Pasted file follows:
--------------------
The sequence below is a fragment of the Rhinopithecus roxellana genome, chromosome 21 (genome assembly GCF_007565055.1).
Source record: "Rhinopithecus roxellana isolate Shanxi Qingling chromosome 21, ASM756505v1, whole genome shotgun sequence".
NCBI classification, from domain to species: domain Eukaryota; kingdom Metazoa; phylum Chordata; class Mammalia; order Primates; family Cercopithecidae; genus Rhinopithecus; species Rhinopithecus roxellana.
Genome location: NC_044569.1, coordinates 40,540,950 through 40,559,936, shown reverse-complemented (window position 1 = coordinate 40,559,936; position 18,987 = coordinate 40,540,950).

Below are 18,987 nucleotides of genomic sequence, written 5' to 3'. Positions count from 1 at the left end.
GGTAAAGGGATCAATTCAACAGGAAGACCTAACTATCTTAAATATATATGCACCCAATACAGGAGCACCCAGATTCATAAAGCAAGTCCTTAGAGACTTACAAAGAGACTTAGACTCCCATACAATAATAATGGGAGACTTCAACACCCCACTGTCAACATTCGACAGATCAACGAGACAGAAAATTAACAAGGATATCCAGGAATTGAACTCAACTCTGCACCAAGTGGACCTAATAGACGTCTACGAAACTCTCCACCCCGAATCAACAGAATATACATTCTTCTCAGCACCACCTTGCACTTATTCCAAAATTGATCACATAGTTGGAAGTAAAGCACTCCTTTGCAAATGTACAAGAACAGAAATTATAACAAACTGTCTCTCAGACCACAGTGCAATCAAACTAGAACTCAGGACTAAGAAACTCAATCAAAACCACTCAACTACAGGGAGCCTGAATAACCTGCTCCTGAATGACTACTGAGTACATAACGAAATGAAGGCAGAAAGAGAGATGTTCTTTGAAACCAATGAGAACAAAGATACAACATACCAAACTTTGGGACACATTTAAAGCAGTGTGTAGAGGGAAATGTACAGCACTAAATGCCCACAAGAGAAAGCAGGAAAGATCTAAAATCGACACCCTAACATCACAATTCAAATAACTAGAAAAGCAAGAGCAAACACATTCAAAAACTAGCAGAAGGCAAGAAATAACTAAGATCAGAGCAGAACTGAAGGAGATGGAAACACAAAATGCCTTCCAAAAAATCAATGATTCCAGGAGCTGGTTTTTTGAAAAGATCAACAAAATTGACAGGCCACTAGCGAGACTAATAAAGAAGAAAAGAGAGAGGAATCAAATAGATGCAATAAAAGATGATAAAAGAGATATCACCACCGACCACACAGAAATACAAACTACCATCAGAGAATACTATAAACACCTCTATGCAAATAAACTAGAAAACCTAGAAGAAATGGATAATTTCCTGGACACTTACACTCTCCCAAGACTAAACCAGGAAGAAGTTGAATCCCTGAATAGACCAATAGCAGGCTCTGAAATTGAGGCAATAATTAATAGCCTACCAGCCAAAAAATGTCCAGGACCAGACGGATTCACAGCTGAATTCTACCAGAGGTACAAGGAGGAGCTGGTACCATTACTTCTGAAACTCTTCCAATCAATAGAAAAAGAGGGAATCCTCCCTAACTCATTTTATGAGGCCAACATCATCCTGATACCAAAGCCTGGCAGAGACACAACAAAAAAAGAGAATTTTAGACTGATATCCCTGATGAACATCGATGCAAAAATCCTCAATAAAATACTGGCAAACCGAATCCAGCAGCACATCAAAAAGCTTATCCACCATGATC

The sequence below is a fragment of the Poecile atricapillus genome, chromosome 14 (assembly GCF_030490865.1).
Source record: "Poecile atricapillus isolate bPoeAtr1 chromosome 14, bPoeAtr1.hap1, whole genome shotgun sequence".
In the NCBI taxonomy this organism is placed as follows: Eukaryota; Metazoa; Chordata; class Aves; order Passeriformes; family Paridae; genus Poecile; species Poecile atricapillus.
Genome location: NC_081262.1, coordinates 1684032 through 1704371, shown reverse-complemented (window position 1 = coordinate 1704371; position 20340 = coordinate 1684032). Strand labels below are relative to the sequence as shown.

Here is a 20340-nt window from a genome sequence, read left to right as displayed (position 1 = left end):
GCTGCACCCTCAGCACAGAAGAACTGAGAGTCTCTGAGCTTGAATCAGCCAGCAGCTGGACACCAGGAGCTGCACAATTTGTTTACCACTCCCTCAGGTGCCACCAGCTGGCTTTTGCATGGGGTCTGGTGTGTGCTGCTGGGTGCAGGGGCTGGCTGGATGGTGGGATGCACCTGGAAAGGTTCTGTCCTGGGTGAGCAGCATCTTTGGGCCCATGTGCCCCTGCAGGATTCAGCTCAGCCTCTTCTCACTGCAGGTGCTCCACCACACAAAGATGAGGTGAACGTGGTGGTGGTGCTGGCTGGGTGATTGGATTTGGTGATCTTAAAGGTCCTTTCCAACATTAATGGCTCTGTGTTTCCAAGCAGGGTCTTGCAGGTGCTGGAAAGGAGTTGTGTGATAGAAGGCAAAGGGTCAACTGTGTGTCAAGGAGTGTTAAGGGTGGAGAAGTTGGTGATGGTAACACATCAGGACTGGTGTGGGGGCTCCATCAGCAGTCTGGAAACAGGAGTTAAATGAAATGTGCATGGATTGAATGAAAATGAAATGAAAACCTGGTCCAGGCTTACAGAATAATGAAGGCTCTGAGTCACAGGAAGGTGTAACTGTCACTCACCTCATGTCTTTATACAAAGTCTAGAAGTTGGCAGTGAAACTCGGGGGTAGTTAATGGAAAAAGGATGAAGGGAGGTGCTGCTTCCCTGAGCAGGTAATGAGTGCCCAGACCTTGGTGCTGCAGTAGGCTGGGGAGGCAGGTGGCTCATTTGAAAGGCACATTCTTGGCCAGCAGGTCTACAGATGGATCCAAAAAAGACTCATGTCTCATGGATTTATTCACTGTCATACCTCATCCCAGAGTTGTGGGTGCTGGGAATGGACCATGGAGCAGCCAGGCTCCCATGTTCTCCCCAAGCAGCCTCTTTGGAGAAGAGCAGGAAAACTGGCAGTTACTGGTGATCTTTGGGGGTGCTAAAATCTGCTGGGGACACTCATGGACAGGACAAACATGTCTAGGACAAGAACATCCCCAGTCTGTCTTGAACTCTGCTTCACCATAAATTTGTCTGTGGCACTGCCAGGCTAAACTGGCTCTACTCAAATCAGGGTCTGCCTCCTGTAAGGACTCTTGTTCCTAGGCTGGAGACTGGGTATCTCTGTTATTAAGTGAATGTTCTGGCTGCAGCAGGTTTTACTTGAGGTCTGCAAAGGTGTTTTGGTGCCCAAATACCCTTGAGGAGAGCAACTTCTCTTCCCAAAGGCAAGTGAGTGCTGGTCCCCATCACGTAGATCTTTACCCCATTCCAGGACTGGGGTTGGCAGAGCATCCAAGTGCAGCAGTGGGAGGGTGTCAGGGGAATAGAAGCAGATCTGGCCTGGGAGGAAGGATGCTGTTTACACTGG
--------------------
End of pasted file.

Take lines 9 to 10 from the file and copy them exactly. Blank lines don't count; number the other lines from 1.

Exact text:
In the NCBI taxonomy this organism is placed as follows: Eukaryota; Metazoa; Chordata; class Aves; order Passeriformes; family Paridae; genus Poecile; species Poecile atricapillus.
Genome location: NC_081262.1, coordinates 1684032 through 1704371, shown reverse-complemented (window position 1 = coordinate 1704371; position 20340 = coordinate 1684032). Strand labels below are relative to the sequence as shown.